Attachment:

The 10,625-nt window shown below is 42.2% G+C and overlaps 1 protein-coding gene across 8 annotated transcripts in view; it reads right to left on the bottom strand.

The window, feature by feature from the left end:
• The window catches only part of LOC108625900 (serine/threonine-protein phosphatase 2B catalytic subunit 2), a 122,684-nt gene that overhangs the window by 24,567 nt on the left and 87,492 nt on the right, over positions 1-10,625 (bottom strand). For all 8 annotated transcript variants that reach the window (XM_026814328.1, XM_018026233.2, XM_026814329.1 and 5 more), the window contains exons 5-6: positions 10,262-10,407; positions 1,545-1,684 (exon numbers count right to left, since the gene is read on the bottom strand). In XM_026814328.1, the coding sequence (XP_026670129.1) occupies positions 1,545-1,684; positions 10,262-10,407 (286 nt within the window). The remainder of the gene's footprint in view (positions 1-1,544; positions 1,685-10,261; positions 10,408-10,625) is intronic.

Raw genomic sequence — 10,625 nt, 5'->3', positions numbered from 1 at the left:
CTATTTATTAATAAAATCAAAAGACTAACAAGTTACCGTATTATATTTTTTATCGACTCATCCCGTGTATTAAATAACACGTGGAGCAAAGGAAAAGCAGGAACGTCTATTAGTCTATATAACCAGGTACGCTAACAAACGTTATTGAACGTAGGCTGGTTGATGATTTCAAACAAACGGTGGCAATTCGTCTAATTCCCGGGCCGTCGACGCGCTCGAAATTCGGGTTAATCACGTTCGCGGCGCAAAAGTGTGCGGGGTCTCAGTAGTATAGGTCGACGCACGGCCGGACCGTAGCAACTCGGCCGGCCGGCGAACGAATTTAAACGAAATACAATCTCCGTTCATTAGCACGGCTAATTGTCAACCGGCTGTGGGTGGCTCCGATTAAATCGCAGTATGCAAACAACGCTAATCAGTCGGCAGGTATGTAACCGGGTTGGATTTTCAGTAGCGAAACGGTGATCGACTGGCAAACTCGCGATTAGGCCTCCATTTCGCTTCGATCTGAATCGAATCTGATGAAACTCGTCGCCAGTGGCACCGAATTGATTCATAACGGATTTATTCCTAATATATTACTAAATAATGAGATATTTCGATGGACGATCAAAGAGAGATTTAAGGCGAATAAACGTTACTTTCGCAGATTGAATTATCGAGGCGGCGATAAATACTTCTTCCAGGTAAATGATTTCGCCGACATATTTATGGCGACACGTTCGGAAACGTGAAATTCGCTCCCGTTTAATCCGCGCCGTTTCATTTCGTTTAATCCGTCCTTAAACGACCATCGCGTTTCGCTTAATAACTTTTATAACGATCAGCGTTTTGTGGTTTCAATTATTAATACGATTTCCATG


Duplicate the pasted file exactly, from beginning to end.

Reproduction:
The 10,625-nt window shown below is 42.2% G+C and overlaps 1 protein-coding gene across 8 annotated transcripts in view; it reads right to left on the bottom strand.

The window, feature by feature from the left end:
• The window catches only part of LOC108625900 (serine/threonine-protein phosphatase 2B catalytic subunit 2), a 122,684-nt gene that overhangs the window by 24,567 nt on the left and 87,492 nt on the right, over positions 1-10,625 (bottom strand). For all 8 annotated transcript variants that reach the window (XM_026814328.1, XM_018026233.2, XM_026814329.1 and 5 more), the window contains exons 5-6: positions 10,262-10,407; positions 1,545-1,684 (exon numbers count right to left, since the gene is read on the bottom strand). In XM_026814328.1, the coding sequence (XP_026670129.1) occupies positions 1,545-1,684; positions 10,262-10,407 (286 nt within the window). The remainder of the gene's footprint in view (positions 1-1,544; positions 1,685-10,261; positions 10,408-10,625) is intronic.

Raw genomic sequence — 10,625 nt, 5'->3', positions numbered from 1 at the left:
CTATTTATTAATAAAATCAAAAGACTAACAAGTTACCGTATTATATTTTTTATCGACTCATCCCGTGTATTAAATAACACGTGGAGCAAAGGAAAAGCAGGAACGTCTATTAGTCTATATAACCAGGTACGCTAACAAACGTTATTGAACGTAGGCTGGTTGATGATTTCAAACAAACGGTGGCAATTCGTCTAATTCCCGGGCCGTCGACGCGCTCGAAATTCGGGTTAATCACGTTCGCGGCGCAAAAGTGTGCGGGGTCTCAGTAGTATAGGTCGACGCACGGCCGGACCGTAGCAACTCGGCCGGCCGGCGAACGAATTTAAACGAAATACAATCTCCGTTCATTAGCACGGCTAATTGTCAACCGGCTGTGGGTGGCTCCGATTAAATCGCAGTATGCAAACAACGCTAATCAGTCGGCAGGTATGTAACCGGGTTGGATTTTCAGTAGCGAAACGGTGATCGACTGGCAAACTCGCGATTAGGCCTCCATTTCGCTTCGATCTGAATCGAATCTGATGAAACTCGTCGCCAGTGGCACCGAATTGATTCATAACGGATTTATTCCTAATATATTACTAAATAATGAGATATTTCGATGGACGATCAAAGAGAGATTTAAGGCGAATAAACGTTACTTTCGCAGATTGAATTATCGAGGCGGCGATAAATACTTCTTCCAGGTAAATGATTTCGCCGACATATTTATGGCGACACGTTCGGAAACGTGAAATTCGCTCCCGTTTAATCCGCGCCGTTTCATTTCGTTTAATCCGTCCTTAAACGACCATCGCGTTTCGCTTAATAACTTTTATAACGATCAGCGTTTTGTGGTTTCAATTATTAATACGATTTCCATG